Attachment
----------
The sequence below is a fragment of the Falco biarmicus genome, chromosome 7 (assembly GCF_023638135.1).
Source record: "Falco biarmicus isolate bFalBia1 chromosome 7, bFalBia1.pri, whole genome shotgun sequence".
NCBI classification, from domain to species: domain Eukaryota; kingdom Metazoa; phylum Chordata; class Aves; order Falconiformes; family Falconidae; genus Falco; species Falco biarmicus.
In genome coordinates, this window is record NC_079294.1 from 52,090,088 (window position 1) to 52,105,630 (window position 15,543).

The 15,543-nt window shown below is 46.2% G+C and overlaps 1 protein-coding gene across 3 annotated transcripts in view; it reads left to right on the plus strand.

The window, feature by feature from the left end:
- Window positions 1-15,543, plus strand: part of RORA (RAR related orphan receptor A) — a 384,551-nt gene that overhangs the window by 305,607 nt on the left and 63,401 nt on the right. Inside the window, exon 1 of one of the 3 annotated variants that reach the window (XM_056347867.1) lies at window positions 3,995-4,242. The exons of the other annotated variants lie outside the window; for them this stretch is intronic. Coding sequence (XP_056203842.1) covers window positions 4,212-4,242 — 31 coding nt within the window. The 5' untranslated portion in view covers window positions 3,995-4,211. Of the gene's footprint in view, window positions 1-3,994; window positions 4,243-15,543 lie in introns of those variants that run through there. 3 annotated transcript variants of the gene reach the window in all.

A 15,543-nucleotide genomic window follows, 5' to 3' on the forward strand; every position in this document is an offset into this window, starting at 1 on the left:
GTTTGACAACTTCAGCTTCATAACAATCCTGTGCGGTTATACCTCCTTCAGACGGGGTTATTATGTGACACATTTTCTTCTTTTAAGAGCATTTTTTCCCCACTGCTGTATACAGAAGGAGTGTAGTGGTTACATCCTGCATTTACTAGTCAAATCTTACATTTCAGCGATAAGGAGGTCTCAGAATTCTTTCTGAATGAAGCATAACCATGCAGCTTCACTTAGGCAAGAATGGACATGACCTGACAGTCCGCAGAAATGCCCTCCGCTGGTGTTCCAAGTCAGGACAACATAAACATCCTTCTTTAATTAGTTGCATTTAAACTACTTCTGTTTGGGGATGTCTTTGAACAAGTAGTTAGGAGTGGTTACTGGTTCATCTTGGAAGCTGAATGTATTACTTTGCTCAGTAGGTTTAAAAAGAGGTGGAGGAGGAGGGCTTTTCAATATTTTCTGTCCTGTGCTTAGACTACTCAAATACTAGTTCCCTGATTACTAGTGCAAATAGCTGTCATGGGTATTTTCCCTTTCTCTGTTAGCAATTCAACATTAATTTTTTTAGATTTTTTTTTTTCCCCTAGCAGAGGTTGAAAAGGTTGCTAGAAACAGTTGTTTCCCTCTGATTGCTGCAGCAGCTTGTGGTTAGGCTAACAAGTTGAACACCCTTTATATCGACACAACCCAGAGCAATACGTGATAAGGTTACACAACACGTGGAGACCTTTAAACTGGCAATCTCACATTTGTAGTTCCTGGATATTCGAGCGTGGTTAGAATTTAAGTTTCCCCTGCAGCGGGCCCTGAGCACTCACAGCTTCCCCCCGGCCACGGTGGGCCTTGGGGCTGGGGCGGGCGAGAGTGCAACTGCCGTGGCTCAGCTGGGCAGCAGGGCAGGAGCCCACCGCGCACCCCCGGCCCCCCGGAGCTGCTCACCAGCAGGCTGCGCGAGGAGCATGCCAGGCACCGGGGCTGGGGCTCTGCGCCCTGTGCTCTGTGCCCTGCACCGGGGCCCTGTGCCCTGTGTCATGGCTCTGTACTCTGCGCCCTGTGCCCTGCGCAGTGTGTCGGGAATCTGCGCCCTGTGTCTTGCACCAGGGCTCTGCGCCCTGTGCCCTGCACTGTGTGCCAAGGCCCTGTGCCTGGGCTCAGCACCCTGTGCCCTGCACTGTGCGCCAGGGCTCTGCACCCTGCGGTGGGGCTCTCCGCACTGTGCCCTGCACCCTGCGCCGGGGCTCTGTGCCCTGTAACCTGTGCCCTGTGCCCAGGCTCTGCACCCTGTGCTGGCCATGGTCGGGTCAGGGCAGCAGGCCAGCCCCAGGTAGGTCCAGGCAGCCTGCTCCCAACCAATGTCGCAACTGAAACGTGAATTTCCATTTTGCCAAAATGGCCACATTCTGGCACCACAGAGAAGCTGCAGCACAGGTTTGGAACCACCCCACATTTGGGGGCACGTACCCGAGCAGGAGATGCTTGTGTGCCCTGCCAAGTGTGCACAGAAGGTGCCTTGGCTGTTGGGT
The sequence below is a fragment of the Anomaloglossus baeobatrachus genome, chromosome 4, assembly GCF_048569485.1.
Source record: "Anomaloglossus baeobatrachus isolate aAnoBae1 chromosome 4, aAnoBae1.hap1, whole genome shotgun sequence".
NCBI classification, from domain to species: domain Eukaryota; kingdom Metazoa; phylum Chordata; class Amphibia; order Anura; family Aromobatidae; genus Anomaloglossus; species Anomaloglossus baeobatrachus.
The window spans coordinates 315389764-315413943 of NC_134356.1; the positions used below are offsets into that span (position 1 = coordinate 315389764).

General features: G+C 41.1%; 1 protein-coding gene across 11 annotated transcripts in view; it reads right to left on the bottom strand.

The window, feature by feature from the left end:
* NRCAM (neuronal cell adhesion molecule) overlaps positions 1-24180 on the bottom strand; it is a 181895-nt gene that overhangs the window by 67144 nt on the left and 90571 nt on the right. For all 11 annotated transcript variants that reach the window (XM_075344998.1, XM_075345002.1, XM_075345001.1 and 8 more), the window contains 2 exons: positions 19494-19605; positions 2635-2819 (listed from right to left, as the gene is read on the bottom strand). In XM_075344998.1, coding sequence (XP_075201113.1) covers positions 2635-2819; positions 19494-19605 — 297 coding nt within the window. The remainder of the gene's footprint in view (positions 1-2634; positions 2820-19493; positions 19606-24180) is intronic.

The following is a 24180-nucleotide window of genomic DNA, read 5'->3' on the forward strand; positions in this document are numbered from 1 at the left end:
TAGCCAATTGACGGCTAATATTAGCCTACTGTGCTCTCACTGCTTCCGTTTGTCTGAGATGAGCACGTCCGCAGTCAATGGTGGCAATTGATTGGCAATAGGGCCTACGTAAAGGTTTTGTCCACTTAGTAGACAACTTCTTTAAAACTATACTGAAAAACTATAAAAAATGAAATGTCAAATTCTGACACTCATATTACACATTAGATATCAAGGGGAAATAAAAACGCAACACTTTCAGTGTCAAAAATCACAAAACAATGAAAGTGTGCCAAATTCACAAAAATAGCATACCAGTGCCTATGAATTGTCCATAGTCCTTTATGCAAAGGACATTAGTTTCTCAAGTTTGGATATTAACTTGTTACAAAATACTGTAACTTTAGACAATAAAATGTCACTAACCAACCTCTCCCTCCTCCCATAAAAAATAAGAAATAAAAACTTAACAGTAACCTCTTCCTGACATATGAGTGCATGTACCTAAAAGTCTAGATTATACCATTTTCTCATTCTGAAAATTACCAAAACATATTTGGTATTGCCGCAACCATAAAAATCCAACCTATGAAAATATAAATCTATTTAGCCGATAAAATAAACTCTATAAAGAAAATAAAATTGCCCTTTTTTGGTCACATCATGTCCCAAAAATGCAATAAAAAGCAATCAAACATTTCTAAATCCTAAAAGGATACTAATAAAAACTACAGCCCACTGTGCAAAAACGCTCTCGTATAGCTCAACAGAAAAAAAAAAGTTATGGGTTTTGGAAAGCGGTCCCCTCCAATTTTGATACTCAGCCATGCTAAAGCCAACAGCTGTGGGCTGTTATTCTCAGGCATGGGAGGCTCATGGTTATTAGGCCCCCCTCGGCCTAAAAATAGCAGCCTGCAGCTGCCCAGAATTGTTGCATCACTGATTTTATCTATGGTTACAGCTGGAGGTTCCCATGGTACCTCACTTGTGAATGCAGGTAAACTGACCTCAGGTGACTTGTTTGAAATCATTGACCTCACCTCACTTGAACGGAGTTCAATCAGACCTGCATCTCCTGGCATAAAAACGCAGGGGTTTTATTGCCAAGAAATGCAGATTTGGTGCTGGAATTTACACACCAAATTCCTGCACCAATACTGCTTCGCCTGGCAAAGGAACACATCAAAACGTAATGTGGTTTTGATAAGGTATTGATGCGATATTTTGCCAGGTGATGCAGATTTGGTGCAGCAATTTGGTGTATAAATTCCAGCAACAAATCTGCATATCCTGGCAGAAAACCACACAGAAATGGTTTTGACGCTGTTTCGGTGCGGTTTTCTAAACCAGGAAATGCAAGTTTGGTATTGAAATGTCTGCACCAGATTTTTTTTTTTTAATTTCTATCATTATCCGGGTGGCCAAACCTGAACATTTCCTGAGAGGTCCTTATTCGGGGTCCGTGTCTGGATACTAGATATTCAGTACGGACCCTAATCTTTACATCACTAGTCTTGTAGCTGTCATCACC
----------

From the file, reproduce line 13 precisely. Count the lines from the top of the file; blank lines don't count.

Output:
The window spans coordinates 315389764-315413943 of NC_134356.1; the positions used below are offsets into that span (position 1 = coordinate 315389764).